The job of a novelist is to pay attention to the everyday world, to notice the changes in language and behaviour that make up quotidian existence. In Martin Chuzzlewit (1843-1844), Charles Dickens had his eponymous hero travel to the United States (a journey closely mirroring the novelist’s own journey to North America). Chuzzlewit notices many big facts about the new Republic: the contradiction between the pervasive rhetoric of freedom and the reality of slavery, the widespread worship of wealth and landed titles co-existing with an egalitarian ethos, and the constant pressures toward conformity. In all this, Chuzzlewit was the fictional counterpart to Alex De Tocqueville, whose own travels in America took place a decade earlier.
But Chuzzlewit also takes in many smaller details about American life, notably the love of drinking soft drinks. In chapter 17, Martin Chuzzlewit is perhaps the first character in English literature to witness someone drinking with a straw:
‘You won’t say that to-morrow morning, sir,’ returned Mr Tapley; ‘nor even to-night, sir, when you’ve made a trial of this.’ With which he produced a very large tumbler, piled up to the brim with little blocks of clear transparent ice, through which one or two thin slices of lemon, and a golden liquid of delicious appearance, appealed from the still depths below, to the loving eye of the spectator.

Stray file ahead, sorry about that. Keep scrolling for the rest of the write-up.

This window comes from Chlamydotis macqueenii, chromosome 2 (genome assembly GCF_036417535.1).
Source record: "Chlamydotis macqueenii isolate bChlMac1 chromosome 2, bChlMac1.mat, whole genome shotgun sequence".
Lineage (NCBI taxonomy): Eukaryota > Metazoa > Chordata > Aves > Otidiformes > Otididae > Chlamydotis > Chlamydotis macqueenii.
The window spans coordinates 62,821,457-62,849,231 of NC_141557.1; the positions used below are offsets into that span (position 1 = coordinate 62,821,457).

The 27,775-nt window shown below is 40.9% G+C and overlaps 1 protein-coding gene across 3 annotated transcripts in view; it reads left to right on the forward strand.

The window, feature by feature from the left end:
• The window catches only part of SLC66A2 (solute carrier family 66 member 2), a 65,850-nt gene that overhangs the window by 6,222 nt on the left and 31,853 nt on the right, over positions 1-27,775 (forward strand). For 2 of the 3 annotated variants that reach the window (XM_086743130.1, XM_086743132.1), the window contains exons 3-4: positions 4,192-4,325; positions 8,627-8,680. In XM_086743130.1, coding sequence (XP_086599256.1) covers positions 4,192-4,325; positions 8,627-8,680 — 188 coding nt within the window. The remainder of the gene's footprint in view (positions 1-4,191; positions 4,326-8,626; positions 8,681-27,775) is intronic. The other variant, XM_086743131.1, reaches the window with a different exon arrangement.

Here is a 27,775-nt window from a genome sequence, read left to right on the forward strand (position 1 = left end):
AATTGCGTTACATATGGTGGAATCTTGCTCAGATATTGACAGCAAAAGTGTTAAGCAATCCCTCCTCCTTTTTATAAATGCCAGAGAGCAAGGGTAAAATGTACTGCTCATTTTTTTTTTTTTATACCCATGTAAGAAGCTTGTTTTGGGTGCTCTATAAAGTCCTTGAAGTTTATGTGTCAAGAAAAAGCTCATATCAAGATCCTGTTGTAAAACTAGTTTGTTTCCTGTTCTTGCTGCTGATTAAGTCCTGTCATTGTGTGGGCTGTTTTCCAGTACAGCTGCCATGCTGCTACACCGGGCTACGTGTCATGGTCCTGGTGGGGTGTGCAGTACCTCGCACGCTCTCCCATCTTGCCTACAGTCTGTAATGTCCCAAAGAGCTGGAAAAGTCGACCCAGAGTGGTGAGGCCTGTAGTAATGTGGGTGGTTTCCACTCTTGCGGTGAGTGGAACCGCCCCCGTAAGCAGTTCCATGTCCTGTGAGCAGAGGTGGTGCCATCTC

‘What do you call this?’ said Martin.
But Mr Tapley made no answer; merely plunging a reed into the mixture – which caused a pleasant commotion among the pieces of ice – and signifying by an expressive gesture that it was to be pumped up through that agency by the enraptured drinker.
Martin took the glass with an astonished look; applied his lips to the reed; and cast up his eyes once in ecstasy. He paused no more until the goblet was drained to the last drop.
‘There, sir!’ said Mark, taking it from him with a triumphant face; ‘if ever you should happen to be dead beat again, when I ain’t in the way, all you’ve got to do is to ask the nearest man to go and fetch a cobbler.’